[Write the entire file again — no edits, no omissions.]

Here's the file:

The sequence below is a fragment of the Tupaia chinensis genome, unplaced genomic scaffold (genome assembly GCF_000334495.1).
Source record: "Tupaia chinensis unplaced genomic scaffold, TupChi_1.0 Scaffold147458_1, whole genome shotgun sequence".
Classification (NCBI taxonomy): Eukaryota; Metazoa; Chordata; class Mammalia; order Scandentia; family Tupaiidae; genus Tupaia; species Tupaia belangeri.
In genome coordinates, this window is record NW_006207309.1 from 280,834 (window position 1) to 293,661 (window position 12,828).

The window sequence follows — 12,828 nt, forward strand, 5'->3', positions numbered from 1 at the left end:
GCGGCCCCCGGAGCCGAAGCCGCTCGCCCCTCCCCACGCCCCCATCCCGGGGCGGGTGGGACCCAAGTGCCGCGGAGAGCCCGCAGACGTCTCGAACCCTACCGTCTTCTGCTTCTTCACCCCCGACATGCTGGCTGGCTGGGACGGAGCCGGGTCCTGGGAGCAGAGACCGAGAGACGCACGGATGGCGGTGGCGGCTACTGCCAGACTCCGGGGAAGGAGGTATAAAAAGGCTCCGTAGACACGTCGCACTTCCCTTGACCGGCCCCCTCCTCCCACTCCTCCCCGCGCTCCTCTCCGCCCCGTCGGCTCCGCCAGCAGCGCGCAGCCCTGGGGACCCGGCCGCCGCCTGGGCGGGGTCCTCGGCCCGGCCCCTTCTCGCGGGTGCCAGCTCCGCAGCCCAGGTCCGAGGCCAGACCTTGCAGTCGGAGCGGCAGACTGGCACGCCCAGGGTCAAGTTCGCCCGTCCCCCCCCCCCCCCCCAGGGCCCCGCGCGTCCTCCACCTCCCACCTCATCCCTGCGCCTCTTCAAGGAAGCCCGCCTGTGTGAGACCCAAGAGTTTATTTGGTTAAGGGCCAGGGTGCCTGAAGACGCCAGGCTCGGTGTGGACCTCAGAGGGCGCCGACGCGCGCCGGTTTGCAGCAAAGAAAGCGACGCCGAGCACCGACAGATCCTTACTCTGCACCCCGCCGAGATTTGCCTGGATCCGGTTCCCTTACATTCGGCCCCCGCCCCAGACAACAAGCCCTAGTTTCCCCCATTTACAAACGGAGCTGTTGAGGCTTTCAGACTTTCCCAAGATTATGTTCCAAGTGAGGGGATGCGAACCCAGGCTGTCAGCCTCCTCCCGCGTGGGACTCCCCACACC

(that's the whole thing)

The sequence below is a fragment of the Tupaia chinensis genome, unplaced genomic scaffold (genome assembly GCF_000334495.1).
Source record: "Tupaia chinensis unplaced genomic scaffold, TupChi_1.0 Scaffold147458_1, whole genome shotgun sequence".
Classification (NCBI taxonomy): Eukaryota; Metazoa; Chordata; class Mammalia; order Scandentia; family Tupaiidae; genus Tupaia; species Tupaia belangeri.
In genome coordinates, this window is record NW_006207309.1 from 280,834 (window position 1) to 293,661 (window position 12,828).

The window sequence follows — 12,828 nt, forward strand, 5'->3', positions numbered from 1 at the left end:
GCGGCCCCCGGAGCCGAAGCCGCTCGCCCCTCCCCACGCCCCCATCCCGGGGCGGGTGGGACCCAAGTGCCGCGGAGAGCCCGCAGACGTCTCGAACCCTACCGTCTTCTGCTTCTTCACCCCCGACATGCTGGCTGGCTGGGACGGAGCCGGGTCCTGGGAGCAGAGACCGAGAGACGCACGGATGGCGGTGGCGGCTACTGCCAGACTCCGGGGAAGGAGGTATAAAAAGGCTCCGTAGACACGTCGCACTTCCCTTGACCGGCCCCCTCCTCCCACTCCTCCCCGCGCTCCTCTCCGCCCCGTCGGCTCCGCCAGCAGCGCGCAGCCCTGGGGACCCGGCCGCCGCCTGGGCGGGGTCCTCGGCCCGGCCCCTTCTCGCGGGTGCCAGCTCCGCAGCCCAGGTCCGAGGCCAGACCTTGCAGTCGGAGCGGCAGACTGGCACGCCCAGGGTCAAGTTCGCCCGTCCCCCCCCCCCCCCCCAGGGCCCCGCGCGTCCTCCACCTCCCACCTCATCCCTGCGCCTCTTCAAGGAAGCCCGCCTGTGTGAGACCCAAGAGTTTATTTGGTTAAGGGCCAGGGTGCCTGAAGACGCCAGGCTCGGTGTGGACCTCAGAGGGCGCCGACGCGCGCCGGTTTGCAGCAAAGAAAGCGACGCCGAGCACCGACAGATCCTTACTCTGCACCCCGCCGAGATTTGCCTGGATCCGGTTCCCTTACATTCGGCCCCCGCCCCAGACAACAAGCCCTAGTTTCCCCCATTTACAAACGGAGCTGTTGAGGCTTTCAGACTTTCCCAAGATTATGTTCCAAGTGAGGGGATGCGAACCCAGGCTGTCAGCCTCCTCCCGCGTGGGACTCCCCACACC